That’s where I think teams have seen problems before because what usually happens is they end up delivering the features and the implementation detail that was asked of them by the requester, the project sponsor, and the assumption is if we just give them what they asked for then we’ll get a gold star on our report card and everybody will be happy. And unfortunately, what we see is that a lot of times the stuff doesn’t get used, it doesn’t create an impact, and it definitely doesn’t create business value if it’s not getting used, right? So, the senior leadership buy-in is going to be really important if you’re adopting both agile and this outcome-driven data product work that’s not project-oriented. Okay?

So, number eight, there’s a huge promise wrapped up in the word agile. So, you’ve been warned. And this kind of ties into what I was saying earlier about getting that leadership buy-in, but just know from a marketing standpoint, if your senior leadership has heard about agile, it sounds great. It sounds like finally, everything we always wanted to make, but now it’s fast. Now, we get it faster, and it’s agile.

What’s the switching cost of doing that? What’s the risk of doing that? What’s involved with doing that stuff well? This whole idea of shipping, quote, “Half-baked work,” or, “Half a product?” Well, what is even a product when we’re talking about internal tools driven by data science and analytics? What are we even talking about?

A lot of organizations don’t know. They haven’t actually faced those questions and they’re definitely not used to shipping stuff before it’s done. So, there’s a lot of cultural change that may need to happen. But just know, the sales promise of agile, it sounds really good, so I think it’s important that if you’re doing this, you know, agile product transformation thing within your organization, that you’re setting expectations about, what are we actually really going to get? And what’s the learning going to look like? And what’s our fumbling through it going to look like?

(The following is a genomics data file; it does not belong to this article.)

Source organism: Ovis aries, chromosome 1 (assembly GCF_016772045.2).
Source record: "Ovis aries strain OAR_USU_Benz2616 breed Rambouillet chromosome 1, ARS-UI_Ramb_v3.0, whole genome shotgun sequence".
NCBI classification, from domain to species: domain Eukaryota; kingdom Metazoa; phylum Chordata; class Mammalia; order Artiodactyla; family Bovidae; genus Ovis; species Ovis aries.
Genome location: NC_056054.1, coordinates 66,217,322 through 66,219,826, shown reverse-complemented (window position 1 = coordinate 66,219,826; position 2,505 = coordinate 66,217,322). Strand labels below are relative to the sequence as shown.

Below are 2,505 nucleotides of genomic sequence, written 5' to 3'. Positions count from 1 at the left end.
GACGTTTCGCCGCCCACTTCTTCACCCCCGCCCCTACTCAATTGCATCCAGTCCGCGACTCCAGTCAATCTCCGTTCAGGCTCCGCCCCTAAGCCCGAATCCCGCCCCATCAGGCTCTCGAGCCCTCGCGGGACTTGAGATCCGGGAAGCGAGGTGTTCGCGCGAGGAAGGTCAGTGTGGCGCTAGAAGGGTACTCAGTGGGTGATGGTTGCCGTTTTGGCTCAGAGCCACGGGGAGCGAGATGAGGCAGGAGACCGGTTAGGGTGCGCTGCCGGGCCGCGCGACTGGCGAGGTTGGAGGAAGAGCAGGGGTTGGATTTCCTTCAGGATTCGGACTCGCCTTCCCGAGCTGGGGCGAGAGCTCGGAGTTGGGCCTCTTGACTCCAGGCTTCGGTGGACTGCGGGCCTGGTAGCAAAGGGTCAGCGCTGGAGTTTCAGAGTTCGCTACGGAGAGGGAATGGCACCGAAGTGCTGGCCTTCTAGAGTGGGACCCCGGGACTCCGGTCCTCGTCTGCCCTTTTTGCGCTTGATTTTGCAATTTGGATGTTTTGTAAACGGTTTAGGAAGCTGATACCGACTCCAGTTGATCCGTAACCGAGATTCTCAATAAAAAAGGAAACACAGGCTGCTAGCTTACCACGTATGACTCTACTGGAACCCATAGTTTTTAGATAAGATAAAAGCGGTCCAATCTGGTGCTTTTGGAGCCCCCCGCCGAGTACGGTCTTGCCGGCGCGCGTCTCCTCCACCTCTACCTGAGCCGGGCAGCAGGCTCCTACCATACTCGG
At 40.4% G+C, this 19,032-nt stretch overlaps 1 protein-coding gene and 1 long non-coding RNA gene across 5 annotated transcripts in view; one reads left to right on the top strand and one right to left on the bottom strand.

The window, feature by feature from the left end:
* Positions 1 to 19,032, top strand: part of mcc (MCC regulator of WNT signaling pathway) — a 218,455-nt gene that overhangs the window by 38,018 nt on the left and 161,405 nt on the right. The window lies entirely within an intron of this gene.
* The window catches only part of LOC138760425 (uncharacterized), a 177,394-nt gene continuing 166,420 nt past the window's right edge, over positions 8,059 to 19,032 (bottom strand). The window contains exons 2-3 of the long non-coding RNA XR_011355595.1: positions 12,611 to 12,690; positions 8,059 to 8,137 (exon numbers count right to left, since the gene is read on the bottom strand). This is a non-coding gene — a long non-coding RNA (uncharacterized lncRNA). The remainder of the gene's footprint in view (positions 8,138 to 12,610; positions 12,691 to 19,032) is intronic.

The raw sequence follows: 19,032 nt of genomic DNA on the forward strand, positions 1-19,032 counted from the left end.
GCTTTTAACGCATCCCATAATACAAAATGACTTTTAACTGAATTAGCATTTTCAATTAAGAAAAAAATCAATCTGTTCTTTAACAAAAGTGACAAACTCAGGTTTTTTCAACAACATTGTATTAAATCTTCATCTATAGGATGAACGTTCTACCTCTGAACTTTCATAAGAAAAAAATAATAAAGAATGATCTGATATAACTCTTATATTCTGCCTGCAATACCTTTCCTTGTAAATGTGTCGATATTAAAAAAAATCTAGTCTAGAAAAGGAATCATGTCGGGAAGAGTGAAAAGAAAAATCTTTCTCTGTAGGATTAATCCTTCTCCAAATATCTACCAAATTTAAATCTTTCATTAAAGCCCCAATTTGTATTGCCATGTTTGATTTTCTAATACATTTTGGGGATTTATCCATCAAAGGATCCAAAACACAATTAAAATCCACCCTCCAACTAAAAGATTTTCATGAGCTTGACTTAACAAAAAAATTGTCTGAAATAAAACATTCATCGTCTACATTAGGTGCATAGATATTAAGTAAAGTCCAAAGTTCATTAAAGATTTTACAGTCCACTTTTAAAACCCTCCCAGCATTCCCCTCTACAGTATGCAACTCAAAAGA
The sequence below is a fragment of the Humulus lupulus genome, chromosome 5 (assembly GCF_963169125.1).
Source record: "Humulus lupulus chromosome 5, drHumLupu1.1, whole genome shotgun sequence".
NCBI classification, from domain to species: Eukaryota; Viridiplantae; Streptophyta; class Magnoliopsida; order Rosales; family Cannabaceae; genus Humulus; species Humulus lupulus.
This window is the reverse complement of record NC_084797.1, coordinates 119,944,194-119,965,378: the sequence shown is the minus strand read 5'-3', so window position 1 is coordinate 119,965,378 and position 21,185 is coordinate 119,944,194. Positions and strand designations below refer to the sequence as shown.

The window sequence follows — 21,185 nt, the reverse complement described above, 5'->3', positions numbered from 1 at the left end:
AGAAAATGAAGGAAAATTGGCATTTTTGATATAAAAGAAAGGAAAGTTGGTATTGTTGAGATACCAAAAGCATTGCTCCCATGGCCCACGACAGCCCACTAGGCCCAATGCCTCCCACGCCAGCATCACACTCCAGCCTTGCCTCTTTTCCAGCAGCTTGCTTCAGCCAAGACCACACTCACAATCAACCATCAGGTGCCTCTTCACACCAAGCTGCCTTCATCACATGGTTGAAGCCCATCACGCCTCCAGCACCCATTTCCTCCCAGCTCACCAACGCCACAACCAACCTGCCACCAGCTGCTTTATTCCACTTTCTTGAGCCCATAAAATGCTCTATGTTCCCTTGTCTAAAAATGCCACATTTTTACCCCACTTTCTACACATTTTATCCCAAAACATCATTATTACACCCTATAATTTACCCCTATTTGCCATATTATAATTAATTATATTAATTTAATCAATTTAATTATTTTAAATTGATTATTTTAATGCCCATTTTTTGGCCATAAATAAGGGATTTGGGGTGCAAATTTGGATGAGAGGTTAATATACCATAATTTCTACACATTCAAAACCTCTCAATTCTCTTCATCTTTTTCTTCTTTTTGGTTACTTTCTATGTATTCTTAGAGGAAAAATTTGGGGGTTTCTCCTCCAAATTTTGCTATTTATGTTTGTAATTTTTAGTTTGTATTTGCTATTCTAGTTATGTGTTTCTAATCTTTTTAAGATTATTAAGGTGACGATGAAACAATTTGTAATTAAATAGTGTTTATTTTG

I would want to be setting those expectations appropriately so the business knows what to expect because it’s a journey. And part of agile is like having the retros and, getting better at doing agile and getting better at doing estimating. The assumption is, you’re not going to be very good at that stuff from the get-go, so it’s kind of nice, that mature agile has some really great stuff in it about learning how to get better at doing agile itself, not just building the product. So, make sure you’re communicating that stuff properly and setting those expectations.

Number nine, if you don’t have a plan for how you’ll do discovery work, defining clear problem sets and success metrics, and understanding customers’ feelings, pains, needs, wants, and all of that, then agile will not deliver much improvement for your data products, most likely. And I’ll say, you might get lucky—and I’ve talked about this before—sure, you might get lucky a few times, but if you’re a leader and you have a team and you want to routinely have repeatable processes for putting out good solid work, then you don’t want to be relying on getting lucky once in a while; you want to rely on a process that’s repeatable, that something you can teach to new people when they come in. You need to have a recurring methodology for building really great stuff. So, I think it’s important if you’re going to introduce agile, particularly because it was a software engineering methodology, if you listen to this show, you probably do care about user experience and you understand that the last mile has a lot to do with the business value. Because if people aren’t willing or can’t use it, there won’t be any business value.

So, this is a really good time to also discuss with your team, how are we going to design the user experiences around here going forward? When will we do the customer research? How will we do it? When will we do this mushy problem-finding work and synthesis work and trying to figure out what’s actually needed so that we’re not just responding to what people ask us to make for them? This is all the messy part of design work, and it’s normally messy.

And it’s supposed to be messy and somewhat undefined and somewhat gray. This is totally normal, but I think it’s good to figure out, how does that going to fit in? How are we going to make all these different processes and work dance together well? Yes, you can iterate—and agile talks a lot about iterations, right—but as soon as you go down a path and do the second iteration, you’re debt builds. And a lot of teams aren’t mature enough to toss things out that have had, you know n number of sprints or investments put into them already because it feels like the ability to change is just around the corner again. We can just completely change course again.